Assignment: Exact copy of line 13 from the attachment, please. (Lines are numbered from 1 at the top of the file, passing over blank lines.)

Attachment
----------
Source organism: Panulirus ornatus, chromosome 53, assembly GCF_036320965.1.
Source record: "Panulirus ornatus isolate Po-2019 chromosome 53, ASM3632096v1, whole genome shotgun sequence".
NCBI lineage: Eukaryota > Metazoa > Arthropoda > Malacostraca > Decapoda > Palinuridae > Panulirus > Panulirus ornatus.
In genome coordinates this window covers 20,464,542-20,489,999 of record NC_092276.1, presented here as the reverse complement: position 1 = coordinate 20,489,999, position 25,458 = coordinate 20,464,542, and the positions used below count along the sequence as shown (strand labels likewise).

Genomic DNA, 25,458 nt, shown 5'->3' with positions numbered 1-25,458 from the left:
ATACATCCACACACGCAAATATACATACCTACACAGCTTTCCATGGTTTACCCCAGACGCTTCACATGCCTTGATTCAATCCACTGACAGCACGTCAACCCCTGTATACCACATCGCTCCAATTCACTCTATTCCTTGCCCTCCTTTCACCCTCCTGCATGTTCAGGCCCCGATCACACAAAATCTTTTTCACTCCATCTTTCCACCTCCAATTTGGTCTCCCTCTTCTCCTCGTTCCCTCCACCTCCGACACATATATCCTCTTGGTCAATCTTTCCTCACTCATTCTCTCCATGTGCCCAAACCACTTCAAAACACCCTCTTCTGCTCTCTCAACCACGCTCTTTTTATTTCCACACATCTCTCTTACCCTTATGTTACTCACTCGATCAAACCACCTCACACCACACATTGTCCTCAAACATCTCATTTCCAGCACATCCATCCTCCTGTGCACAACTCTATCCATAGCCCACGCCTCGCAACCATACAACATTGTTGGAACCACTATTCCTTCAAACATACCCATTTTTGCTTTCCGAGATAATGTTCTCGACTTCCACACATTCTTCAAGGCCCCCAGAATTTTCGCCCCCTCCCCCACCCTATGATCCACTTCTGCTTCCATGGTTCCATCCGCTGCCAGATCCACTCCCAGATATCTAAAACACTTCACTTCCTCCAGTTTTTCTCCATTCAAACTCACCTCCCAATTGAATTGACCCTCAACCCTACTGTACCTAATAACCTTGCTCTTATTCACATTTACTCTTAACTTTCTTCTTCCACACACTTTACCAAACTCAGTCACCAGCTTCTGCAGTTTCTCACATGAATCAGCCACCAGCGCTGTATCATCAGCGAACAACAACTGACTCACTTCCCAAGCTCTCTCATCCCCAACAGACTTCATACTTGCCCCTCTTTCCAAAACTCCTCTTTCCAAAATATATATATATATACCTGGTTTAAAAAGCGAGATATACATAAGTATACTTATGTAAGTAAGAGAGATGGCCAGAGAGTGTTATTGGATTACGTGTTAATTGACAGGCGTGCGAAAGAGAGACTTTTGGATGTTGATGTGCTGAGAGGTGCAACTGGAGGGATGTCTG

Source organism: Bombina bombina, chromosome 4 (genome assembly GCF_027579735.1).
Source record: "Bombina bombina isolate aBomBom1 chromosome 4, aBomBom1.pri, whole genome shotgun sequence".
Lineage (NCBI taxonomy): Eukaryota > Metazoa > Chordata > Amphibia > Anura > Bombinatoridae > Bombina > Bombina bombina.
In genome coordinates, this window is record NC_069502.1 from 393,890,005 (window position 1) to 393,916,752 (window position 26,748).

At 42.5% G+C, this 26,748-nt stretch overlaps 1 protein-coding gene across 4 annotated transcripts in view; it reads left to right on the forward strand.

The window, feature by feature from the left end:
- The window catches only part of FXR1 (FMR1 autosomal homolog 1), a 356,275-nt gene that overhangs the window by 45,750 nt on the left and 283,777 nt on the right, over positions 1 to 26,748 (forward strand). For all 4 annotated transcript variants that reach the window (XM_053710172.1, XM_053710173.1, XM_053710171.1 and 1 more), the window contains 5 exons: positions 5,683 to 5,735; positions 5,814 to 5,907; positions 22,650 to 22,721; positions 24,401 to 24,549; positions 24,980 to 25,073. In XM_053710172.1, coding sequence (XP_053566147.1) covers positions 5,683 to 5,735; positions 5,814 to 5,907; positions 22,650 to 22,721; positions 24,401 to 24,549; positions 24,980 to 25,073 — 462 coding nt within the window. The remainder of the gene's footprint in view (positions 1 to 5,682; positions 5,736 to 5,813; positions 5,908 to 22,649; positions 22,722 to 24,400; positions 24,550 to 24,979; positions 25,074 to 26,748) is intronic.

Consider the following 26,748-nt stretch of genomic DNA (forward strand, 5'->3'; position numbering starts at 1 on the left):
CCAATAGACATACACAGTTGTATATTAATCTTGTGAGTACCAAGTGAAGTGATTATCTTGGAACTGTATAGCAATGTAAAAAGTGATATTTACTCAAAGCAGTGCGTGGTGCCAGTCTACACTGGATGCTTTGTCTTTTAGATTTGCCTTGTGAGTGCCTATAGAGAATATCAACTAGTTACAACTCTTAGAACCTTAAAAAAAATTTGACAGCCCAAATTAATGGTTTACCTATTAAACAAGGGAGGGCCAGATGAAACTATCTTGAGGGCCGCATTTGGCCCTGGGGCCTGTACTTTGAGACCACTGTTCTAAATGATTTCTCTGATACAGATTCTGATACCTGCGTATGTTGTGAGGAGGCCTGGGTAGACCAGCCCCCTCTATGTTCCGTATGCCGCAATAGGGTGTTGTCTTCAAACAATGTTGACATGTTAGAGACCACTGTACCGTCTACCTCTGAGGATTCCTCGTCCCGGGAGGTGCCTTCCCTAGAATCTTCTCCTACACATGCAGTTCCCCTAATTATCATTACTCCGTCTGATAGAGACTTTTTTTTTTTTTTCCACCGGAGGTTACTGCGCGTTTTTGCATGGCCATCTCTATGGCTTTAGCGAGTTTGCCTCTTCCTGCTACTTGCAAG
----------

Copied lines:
- The window catches only part of FXR1 (FMR1 autosomal homolog 1), a 356,275-nt gene that overhangs the window by 45,750 nt on the left and 283,777 nt on the right, over positions 1 to 26,748 (forward strand). For all 4 annotated transcript variants that reach the window (XM_053710172.1, XM_053710173.1, XM_053710171.1 and 1 more), the window contains 5 exons: positions 5,683 to 5,735; positions 5,814 to 5,907; positions 22,650 to 22,721; positions 24,401 to 24,549; positions 24,980 to 25,073. In XM_053710172.1, coding sequence (XP_053566147.1) covers positions 5,683 to 5,735; positions 5,814 to 5,907; positions 22,650 to 22,721; positions 24,401 to 24,549; positions 24,980 to 25,073 — 462 coding nt within the window. The remainder of the gene's footprint in view (positions 1 to 5,682; positions 5,736 to 5,813; positions 5,908 to 22,649; positions 22,722 to 24,400; positions 24,550 to 24,979; positions 25,074 to 26,748) is intronic.